I am a member of a nice website that is a massive repository of everything related with Data Science. Its name is Data Science Central and from time to time I post some articles there with a few of them becoming featured — preferred — articles. The list of contributors to the site is massive as well, and with most of them of PhD habilitation, the quality of the content is always guaranteed.
This comes in the way of posting here one post from Data Science Central that caught my attention for the important topic of the need to raise the number of people with Data Science skills within practically all economies in the World, be they underdeveloped, emerging or Developed. The need is increasing, and the value of the expertise translates in highly paid jobs, normally coupled with rewarding and satisfying career paths.
I will leave some highlights of this post by Bernard Marr and the picture he chose for the post:
So, barring a data sciences degree program (which are popping up at prestigious universities around the world) what steps do you need to take to become a data scientist?
- Brush up on your math and statistics skills. A good data scientist must be able to understand what the data is telling you, and to do that, you must have solid basic linear algebra, an understanding of algorithms and statistics skills. More advanced mathematics may be required for certain positions, but this is a good place to start.
- Understand the concept of machine learning. Machine learning is emerging as the next buzzword but it is inextricably linked to big data. Machine learning uses artificial intelligence algorithms to turn data into value and learn without being explicitly programmed.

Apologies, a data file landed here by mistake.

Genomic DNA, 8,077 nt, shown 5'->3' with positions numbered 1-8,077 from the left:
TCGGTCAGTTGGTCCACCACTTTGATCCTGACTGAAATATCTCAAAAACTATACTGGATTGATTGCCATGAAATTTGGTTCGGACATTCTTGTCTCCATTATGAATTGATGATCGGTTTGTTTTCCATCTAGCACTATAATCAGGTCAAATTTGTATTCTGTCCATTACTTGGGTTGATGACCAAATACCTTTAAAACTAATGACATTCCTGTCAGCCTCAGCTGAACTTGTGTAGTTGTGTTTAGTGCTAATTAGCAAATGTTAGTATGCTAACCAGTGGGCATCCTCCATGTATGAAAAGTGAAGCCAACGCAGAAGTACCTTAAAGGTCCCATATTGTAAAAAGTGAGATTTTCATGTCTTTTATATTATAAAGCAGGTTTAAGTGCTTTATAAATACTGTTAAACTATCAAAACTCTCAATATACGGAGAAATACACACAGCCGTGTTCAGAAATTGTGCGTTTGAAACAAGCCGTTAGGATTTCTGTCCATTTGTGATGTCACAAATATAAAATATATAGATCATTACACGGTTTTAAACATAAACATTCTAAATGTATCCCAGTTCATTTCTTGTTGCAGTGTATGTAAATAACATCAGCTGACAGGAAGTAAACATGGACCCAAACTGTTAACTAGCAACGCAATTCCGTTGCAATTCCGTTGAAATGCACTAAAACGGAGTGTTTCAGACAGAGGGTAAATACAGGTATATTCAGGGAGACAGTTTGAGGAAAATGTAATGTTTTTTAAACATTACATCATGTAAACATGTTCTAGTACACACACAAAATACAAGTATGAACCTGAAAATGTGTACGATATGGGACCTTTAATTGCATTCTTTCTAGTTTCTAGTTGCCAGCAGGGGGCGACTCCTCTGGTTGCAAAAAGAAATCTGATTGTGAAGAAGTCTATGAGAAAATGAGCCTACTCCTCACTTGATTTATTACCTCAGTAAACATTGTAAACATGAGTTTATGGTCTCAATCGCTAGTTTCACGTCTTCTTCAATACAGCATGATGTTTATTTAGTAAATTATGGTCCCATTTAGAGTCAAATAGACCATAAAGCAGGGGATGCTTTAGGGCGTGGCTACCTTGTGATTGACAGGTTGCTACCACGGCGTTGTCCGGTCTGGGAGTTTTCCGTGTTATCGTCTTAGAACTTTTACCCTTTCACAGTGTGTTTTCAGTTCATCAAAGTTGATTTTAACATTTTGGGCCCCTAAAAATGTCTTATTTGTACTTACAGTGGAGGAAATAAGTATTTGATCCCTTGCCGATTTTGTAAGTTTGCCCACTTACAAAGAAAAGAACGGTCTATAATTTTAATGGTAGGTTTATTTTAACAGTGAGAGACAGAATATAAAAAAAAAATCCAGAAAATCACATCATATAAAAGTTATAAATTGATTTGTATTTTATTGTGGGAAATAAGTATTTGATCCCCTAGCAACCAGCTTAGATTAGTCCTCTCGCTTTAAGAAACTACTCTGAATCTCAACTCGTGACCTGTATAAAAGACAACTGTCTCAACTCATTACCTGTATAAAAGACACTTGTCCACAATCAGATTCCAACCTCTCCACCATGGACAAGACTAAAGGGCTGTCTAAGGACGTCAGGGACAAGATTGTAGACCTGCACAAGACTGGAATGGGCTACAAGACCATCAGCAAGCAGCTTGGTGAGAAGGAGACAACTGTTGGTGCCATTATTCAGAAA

- Learn to code. Data scientists must know how to manipulate code in order to tell the computer how to analyse the data. Start with an open source language like Python and go from there.
- Understand databases, data lakes and distributed storage. Data is stored in databases, data lakes or across distributed networks, and how those data repositories are built can often dictate how you can access, use, and analyse that data. Failing to see the big picture or think ahead when you construct your data storage can have far-reaching consequences.
- Learn data munging and data cleaning techniques. Data munging is the process of converting “raw” data to another format that is easier to access and analyse. Data cleaning helps eliminate duplication and “bad” data. Both are essential tools in a data scientist’s toolbox.
- Understand the basics of good data visualisation and reporting. You don’t have to become a graphic designer, but you do need to be well versed in how to create data reports that a lay person — like your manager or CEO — can understand.
- Add more tools to your toolbox. Once you’ve mastered the above skills, it’s time to expand your data science toolbox to include programs like Hadoop, R and Spark. Knowledge of and experience with these tools will set you above a great many data science job applicants.
- Practice. How do you practice data science before you have a job in the field? Develop your own pet project from open source data, enter competitions, network with working data scientists, join a bootcamp, volunteer or intern. The best data scientists will have experience and intuition in the field and be able to show their work to a recruiter.
- Become a part of the community. Follow thought leaders in the industry, read industry blogs and websites, engage, ask questions, and stay abreast of current news and theory.
Sound like a lot? Well, it is. Data science isn’t for everyone, but for the interested and the dedicated, it can be incredibly rewarding. If you don’t have the money to attend a university program, check out the resources on this infographic, which spells out how to accomplish many of these steps with free resources around the web.
Featured Image: Mango Solutions